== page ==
• Less large ensembles, more chamber music. Given the amount of orchestra & concert band jobs currently available, why does a music student have to take so many semesters of large ensembles? While certainly important historical and pedogogical genres of music, the amount of time typically spent in these groups doesn’t equate to the amount of jobs actually available in those fields. Last time I checked, the amount of chamber groups are growing while the number of orchestras are decreasing. Shouldn’t a school’s curriculum adjust to meet these changes? My pretend school will have large ensembles, but will have a focus on chamber music; string quartets, quintets, rock bands, jazz combos, mixed ensembles, ukulele band, whatever. Maybe my students will be in charge of choosing what their chamber group is like; what genre they play, what music they play, where they play, their instrumentation, etc.
  • Music Theory: Composing & Arranging. Having experience composing & arranging can create supplemental sources of income for musicians, i.e. marching band arrangements, chamber music arrangements of larger works, and even writing your own music, which gives you your own voice as a performer. Just remember, when someone asks you to arrange Sia’s Chandelier for piano and cello for their wedding, you should be able to do it. I mean, why not have that skill and make some extra income? Maybe this means we axe that last semester of atonal theory in favor of some more practical theoretical skills that we can immediately utilize in our post college lives.
  • My pretend music school will have pour over coffee and ice cream readily available at all times. These things make people happy. Ice cream.
  • Classical music will be a focus at my school, but so will other genres of music. For example, students should know how to play and improvise in many different styles. Don’t turn down gigs because you “don’t play rock”. You do want to make money, so you should have the skills to do so in many different musical contexts.
  • Which is why students will all improvise! Yep, that liberal arts class you hardly ever go to will not exist at my pretend music school. Instead, you’ll go to a class focusing on improvisation and creativity. (Not that liberal arts classes are a bad thing! It’s good to be well rounded, but if your liberal arts class has absolutely nothing to do with what you want to be doing, you probably shouldn’t be paying for it.)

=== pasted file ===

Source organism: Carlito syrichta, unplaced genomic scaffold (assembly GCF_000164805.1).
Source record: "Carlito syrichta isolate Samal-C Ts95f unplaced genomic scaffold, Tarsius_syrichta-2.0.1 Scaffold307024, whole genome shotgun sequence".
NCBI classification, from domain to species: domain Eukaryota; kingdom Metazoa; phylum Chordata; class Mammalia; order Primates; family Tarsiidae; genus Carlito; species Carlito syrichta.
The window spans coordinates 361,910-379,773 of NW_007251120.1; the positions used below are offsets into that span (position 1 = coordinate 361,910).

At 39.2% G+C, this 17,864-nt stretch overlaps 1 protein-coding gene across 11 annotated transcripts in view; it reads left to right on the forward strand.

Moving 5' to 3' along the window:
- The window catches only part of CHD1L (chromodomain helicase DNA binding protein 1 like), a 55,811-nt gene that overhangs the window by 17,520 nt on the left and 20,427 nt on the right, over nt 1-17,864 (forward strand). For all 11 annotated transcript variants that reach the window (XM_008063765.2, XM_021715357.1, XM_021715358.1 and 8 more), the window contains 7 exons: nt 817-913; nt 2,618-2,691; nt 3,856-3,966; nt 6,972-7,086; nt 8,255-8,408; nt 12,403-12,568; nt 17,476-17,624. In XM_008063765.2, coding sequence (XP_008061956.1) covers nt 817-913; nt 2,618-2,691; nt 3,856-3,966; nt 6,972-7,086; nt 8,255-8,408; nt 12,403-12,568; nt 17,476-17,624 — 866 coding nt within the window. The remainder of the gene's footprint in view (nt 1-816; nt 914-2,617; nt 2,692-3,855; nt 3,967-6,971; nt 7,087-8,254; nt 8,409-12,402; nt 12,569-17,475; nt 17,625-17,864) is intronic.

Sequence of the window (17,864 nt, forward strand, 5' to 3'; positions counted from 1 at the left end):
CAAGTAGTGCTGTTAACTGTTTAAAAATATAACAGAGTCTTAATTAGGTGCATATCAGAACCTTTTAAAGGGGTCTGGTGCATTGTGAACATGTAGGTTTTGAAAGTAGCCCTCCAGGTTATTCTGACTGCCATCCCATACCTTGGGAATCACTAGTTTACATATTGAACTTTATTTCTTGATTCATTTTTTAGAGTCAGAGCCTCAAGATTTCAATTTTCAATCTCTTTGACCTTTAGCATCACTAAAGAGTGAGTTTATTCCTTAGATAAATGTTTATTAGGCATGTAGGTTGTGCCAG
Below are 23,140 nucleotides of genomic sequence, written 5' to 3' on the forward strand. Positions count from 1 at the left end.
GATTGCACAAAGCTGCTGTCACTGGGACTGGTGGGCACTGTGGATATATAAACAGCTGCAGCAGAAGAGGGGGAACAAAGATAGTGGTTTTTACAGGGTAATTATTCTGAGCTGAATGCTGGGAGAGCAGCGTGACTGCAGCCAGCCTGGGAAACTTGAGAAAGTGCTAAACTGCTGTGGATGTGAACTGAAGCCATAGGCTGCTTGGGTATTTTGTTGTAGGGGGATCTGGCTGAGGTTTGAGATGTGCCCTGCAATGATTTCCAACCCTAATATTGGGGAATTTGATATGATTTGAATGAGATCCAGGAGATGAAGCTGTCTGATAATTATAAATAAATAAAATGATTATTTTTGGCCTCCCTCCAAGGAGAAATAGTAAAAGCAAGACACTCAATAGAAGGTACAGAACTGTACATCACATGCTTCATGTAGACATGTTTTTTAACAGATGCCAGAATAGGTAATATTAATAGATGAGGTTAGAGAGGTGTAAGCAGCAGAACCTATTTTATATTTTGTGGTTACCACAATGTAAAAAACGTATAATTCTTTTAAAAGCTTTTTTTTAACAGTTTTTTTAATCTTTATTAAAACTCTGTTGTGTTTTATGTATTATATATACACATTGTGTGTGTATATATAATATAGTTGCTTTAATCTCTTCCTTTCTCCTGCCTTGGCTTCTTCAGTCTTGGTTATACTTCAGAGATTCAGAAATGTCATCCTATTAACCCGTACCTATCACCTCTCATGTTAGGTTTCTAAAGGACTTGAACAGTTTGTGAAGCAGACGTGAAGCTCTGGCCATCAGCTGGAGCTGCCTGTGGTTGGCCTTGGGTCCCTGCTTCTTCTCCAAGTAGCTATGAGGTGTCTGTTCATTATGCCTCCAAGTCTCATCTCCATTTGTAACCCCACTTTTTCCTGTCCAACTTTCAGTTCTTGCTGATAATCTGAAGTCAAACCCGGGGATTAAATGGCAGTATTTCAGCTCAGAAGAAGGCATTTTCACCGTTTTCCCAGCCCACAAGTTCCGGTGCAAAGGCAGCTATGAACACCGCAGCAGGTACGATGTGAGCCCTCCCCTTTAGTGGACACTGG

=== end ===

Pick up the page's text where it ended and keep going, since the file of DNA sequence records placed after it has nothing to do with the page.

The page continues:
• Of course, there are private lessons with really great faculty members at my school. You have to be really good at your instrument! Scales, arpeggios, technical exercises, standard repertoire for your instrument, etc. My band member Patrick Laird, who is one of the most accomplished rock cellists I know of, says he wouldn’t be able to do what he does without the strict classical training he received from his private teacher at Eastman. So yes, you still have to practice and be really good!
  • Eurhythmics: Eurhythmics is required. If you can’t walk, clap, and sing in time, you don’t deserve a degree from my pretend music school.
  • Required Music Business classes. Do I even have to explain this one?
  • Standing Room Only Concert Halls: Yes, my school will have standing room only concert & recital halls, with a bar readily available. Cheering will be encouraged. Have a good time. Music.
  • On that note, my school will have a bi-weekly open mic night to encourage student performances. None of this one-recital-a-year business. If you’re at a music school, you should be performing all of the time, on a regular basis. That’s how you get better at performing.
  • My music school will be located somewhere where the weather is perfect. Perfect weather!
  • The DMA: I’ve thought long and hard about whether my school would offer a DMA degree. OK, maybe I didn’t think super hard about it, but I did think about it! I started thinking about the amount of DMA graduates currently in the world vs. how many jobs are actually available. It is scary to think about. Do I really want to send even more DMA graduates out into the world and encourage even more national student loan debt? Put them in a position where they potentially start their lives with what amounts to a mortgage in a job market that is mainly producing adjunct jobs with no benefits? Sorry for being dark, but it seems the education system in this country has developed a “must have” DMA protocol for acquiring any sort of college teaching job, even at the community college level… That’s CRAZY to me. Maybe not to you. But it is to me. It’s also especially startling when I think about the fact that none of my former college percussion teachers have DMA degrees. None of them. And they are all wildly successful, master teachers and performers, and essentially shaped the landscape of classical percussion music. But times change, and since colleges are in the business of selling degrees, they want you to have one. I guess that makes sense. I guess…perhaps a blog post for another days…For grins, let’s pretend my pretend school has a DMA program. Here are three things it would focus on: